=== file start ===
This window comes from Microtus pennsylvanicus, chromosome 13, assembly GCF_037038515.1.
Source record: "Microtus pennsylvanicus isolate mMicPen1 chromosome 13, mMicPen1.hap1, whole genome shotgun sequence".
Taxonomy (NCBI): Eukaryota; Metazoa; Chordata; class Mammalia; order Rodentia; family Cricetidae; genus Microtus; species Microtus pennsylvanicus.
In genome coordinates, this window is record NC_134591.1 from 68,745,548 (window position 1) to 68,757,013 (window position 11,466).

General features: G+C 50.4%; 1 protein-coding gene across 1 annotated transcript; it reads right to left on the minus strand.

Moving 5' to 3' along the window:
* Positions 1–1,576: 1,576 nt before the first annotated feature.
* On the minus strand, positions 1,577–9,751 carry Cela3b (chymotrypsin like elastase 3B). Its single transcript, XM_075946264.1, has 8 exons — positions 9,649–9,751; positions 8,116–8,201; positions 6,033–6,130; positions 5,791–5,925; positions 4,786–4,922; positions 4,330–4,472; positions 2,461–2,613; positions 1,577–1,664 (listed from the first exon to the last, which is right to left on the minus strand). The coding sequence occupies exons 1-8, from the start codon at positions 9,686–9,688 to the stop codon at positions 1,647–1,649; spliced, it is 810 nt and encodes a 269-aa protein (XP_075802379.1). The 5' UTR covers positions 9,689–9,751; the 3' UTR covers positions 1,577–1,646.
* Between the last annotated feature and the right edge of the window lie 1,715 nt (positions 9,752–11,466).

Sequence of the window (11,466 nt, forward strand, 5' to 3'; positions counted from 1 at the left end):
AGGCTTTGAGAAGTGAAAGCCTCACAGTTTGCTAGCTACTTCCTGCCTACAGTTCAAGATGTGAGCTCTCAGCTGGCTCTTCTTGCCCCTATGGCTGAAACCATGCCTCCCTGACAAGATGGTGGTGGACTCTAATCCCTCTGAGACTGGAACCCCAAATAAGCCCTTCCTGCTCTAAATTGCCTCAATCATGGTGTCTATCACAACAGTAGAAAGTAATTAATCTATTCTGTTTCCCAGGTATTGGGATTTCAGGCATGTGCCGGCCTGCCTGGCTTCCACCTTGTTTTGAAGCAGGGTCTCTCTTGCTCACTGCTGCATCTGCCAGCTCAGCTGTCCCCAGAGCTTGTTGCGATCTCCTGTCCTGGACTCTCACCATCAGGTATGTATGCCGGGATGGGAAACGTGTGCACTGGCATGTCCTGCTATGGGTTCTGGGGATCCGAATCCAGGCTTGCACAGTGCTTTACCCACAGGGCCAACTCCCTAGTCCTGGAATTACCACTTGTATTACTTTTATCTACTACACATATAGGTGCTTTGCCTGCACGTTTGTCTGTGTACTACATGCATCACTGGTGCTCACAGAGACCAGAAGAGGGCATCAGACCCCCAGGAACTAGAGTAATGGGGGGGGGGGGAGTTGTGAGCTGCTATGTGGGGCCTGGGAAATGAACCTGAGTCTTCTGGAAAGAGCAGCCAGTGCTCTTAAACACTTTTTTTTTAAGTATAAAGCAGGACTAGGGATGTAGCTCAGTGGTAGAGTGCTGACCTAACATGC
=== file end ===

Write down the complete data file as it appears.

This window comes from Microtus pennsylvanicus, chromosome 13, assembly GCF_037038515.1.
Source record: "Microtus pennsylvanicus isolate mMicPen1 chromosome 13, mMicPen1.hap1, whole genome shotgun sequence".
Taxonomy (NCBI): Eukaryota; Metazoa; Chordata; class Mammalia; order Rodentia; family Cricetidae; genus Microtus; species Microtus pennsylvanicus.
In genome coordinates, this window is record NC_134591.1 from 68,745,548 (window position 1) to 68,757,013 (window position 11,466).

General features: G+C 50.4%; 1 protein-coding gene across 1 annotated transcript; it reads right to left on the minus strand.

Moving 5' to 3' along the window:
* Positions 1–1,576: 1,576 nt before the first annotated feature.
* On the minus strand, positions 1,577–9,751 carry Cela3b (chymotrypsin like elastase 3B). Its single transcript, XM_075946264.1, has 8 exons — positions 9,649–9,751; positions 8,116–8,201; positions 6,033–6,130; positions 5,791–5,925; positions 4,786–4,922; positions 4,330–4,472; positions 2,461–2,613; positions 1,577–1,664 (listed from the first exon to the last, which is right to left on the minus strand). The coding sequence occupies exons 1-8, from the start codon at positions 9,686–9,688 to the stop codon at positions 1,647–1,649; spliced, it is 810 nt and encodes a 269-aa protein (XP_075802379.1). The 5' UTR covers positions 9,689–9,751; the 3' UTR covers positions 1,577–1,646.
* Between the last annotated feature and the right edge of the window lie 1,715 nt (positions 9,752–11,466).

Sequence of the window (11,466 nt, forward strand, 5' to 3'; positions counted from 1 at the left end):
AGGCTTTGAGAAGTGAAAGCCTCACAGTTTGCTAGCTACTTCCTGCCTACAGTTCAAGATGTGAGCTCTCAGCTGGCTCTTCTTGCCCCTATGGCTGAAACCATGCCTCCCTGACAAGATGGTGGTGGACTCTAATCCCTCTGAGACTGGAACCCCAAATAAGCCCTTCCTGCTCTAAATTGCCTCAATCATGGTGTCTATCACAACAGTAGAAAGTAATTAATCTATTCTGTTTCCCAGGTATTGGGATTTCAGGCATGTGCCGGCCTGCCTGGCTTCCACCTTGTTTTGAAGCAGGGTCTCTCTTGCTCACTGCTGCATCTGCCAGCTCAGCTGTCCCCAGAGCTTGTTGCGATCTCCTGTCCTGGACTCTCACCATCAGGTATGTATGCCGGGATGGGAAACGTGTGCACTGGCATGTCCTGCTATGGGTTCTGGGGATCCGAATCCAGGCTTGCACAGTGCTTTACCCACAGGGCCAACTCCCTAGTCCTGGAATTACCACTTGTATTACTTTTATCTACTACACATATAGGTGCTTTGCCTGCACGTTTGTCTGTGTACTACATGCATCACTGGTGCTCACAGAGACCAGAAGAGGGCATCAGACCCCCAGGAACTAGAGTAATGGGGGGGGGGGGAGTTGTGAGCTGCTATGTGGGGCCTGGGAAATGAACCTGAGTCTTCTGGAAAGAGCAGCCAGTGCTCTTAAACACTTTTTTTTTAAGTATAAAGCAGGACTAGGGATGTAGCTCAGTGGTAGAGTGCTGACCTAACATGC